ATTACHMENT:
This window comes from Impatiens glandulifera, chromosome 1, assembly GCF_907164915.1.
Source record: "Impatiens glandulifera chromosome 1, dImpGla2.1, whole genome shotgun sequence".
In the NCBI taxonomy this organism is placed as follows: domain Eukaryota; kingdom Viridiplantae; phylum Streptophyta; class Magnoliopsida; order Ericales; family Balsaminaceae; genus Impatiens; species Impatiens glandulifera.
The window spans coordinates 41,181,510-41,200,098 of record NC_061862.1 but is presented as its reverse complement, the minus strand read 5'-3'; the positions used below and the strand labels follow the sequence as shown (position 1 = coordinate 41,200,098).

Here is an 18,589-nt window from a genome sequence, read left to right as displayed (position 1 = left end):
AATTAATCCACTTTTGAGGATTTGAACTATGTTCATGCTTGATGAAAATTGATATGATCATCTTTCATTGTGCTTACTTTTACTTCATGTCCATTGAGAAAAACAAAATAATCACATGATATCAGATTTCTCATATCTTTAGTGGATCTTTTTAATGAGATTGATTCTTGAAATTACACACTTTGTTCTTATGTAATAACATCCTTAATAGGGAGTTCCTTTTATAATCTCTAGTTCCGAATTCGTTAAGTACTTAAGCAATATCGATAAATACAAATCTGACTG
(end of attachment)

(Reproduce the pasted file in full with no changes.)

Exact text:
This window comes from Impatiens glandulifera, chromosome 1, assembly GCF_907164915.1.
Source record: "Impatiens glandulifera chromosome 1, dImpGla2.1, whole genome shotgun sequence".
In the NCBI taxonomy this organism is placed as follows: domain Eukaryota; kingdom Viridiplantae; phylum Streptophyta; class Magnoliopsida; order Ericales; family Balsaminaceae; genus Impatiens; species Impatiens glandulifera.
The window spans coordinates 41,181,510-41,200,098 of record NC_061862.1 but is presented as its reverse complement, the minus strand read 5'-3'; the positions used below and the strand labels follow the sequence as shown (position 1 = coordinate 41,200,098).

Here is an 18,589-nt window from a genome sequence, read left to right as displayed (position 1 = left end):
AATTAATCCACTTTTGAGGATTTGAACTATGTTCATGCTTGATGAAAATTGATATGATCATCTTTCATTGTGCTTACTTTTACTTCATGTCCATTGAGAAAAACAAAATAATCACATGATATCAGATTTCTCATATCTTTAGTGGATCTTTTTAATGAGATTGATTCTTGAAATTACACACTTTGTTCTTATGTAATAACATCCTTAATAGGGAGTTCCTTTTATAATCTCTAGTTCCGAATTCGTTAAGTACTTAAGCAATATCGATAAATACAAATCTGACTG